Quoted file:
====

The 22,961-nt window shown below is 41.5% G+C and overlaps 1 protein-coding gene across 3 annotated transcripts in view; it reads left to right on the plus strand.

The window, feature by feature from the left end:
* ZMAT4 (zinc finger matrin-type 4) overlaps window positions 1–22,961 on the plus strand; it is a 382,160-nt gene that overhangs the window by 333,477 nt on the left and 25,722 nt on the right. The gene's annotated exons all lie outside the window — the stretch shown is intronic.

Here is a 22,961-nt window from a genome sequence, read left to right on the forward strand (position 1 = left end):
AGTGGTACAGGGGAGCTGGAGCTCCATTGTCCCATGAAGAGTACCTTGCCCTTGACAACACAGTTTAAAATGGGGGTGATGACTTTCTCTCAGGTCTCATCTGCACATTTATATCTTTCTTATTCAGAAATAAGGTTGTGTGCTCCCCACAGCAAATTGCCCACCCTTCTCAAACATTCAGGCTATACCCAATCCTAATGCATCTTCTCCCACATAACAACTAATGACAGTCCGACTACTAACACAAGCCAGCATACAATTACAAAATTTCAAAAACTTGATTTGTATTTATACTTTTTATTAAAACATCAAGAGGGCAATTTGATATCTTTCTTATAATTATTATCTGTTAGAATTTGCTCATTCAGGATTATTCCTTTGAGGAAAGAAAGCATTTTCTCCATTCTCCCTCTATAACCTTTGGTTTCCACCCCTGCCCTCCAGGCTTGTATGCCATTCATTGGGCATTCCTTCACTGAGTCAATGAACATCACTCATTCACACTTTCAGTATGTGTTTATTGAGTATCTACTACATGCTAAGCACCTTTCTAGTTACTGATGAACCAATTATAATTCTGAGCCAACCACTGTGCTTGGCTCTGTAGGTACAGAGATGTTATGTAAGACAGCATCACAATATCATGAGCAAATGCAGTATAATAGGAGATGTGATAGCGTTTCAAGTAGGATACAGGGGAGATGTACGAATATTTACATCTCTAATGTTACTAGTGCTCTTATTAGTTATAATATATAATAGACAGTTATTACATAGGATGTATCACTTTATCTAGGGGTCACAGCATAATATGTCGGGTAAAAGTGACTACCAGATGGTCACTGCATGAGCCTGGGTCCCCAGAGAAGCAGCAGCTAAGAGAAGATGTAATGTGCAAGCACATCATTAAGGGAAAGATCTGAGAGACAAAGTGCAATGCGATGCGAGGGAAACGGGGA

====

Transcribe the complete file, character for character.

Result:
The 22,961-nt window shown below is 41.5% G+C and overlaps 1 protein-coding gene across 3 annotated transcripts in view; it reads left to right on the plus strand.

The window, feature by feature from the left end:
* ZMAT4 (zinc finger matrin-type 4) overlaps window positions 1–22,961 on the plus strand; it is a 382,160-nt gene that overhangs the window by 333,477 nt on the left and 25,722 nt on the right. The gene's annotated exons all lie outside the window — the stretch shown is intronic.

Here is a 22,961-nt window from a genome sequence, read left to right on the forward strand (position 1 = left end):
AGTGGTACAGGGGAGCTGGAGCTCCATTGTCCCATGAAGAGTACCTTGCCCTTGACAACACAGTTTAAAATGGGGGTGATGACTTTCTCTCAGGTCTCATCTGCACATTTATATCTTTCTTATTCAGAAATAAGGTTGTGTGCTCCCCACAGCAAATTGCCCACCCTTCTCAAACATTCAGGCTATACCCAATCCTAATGCATCTTCTCCCACATAACAACTAATGACAGTCCGACTACTAACACAAGCCAGCATACAATTACAAAATTTCAAAAACTTGATTTGTATTTATACTTTTTATTAAAACATCAAGAGGGCAATTTGATATCTTTCTTATAATTATTATCTGTTAGAATTTGCTCATTCAGGATTATTCCTTTGAGGAAAGAAAGCATTTTCTCCATTCTCCCTCTATAACCTTTGGTTTCCACCCCTGCCCTCCAGGCTTGTATGCCATTCATTGGGCATTCCTTCACTGAGTCAATGAACATCACTCATTCACACTTTCAGTATGTGTTTATTGAGTATCTACTACATGCTAAGCACCTTTCTAGTTACTGATGAACCAATTATAATTCTGAGCCAACCACTGTGCTTGGCTCTGTAGGTACAGAGATGTTATGTAAGACAGCATCACAATATCATGAGCAAATGCAGTATAATAGGAGATGTGATAGCGTTTCAAGTAGGATACAGGGGAGATGTACGAATATTTACATCTCTAATGTTACTAGTGCTCTTATTAGTTATAATATATAATAGACAGTTATTACATAGGATGTATCACTTTATCTAGGGGTCACAGCATAATATGTCGGGTAAAAGTGACTACCAGATGGTCACTGCATGAGCCTGGGTCCCCAGAGAAGCAGCAGCTAAGAGAAGATGTAATGTGCAAGCACATCATTAAGGGAAAGATCTGAGAGACAAAGTGCAATGCGATGCGAGGGAAACGGGGA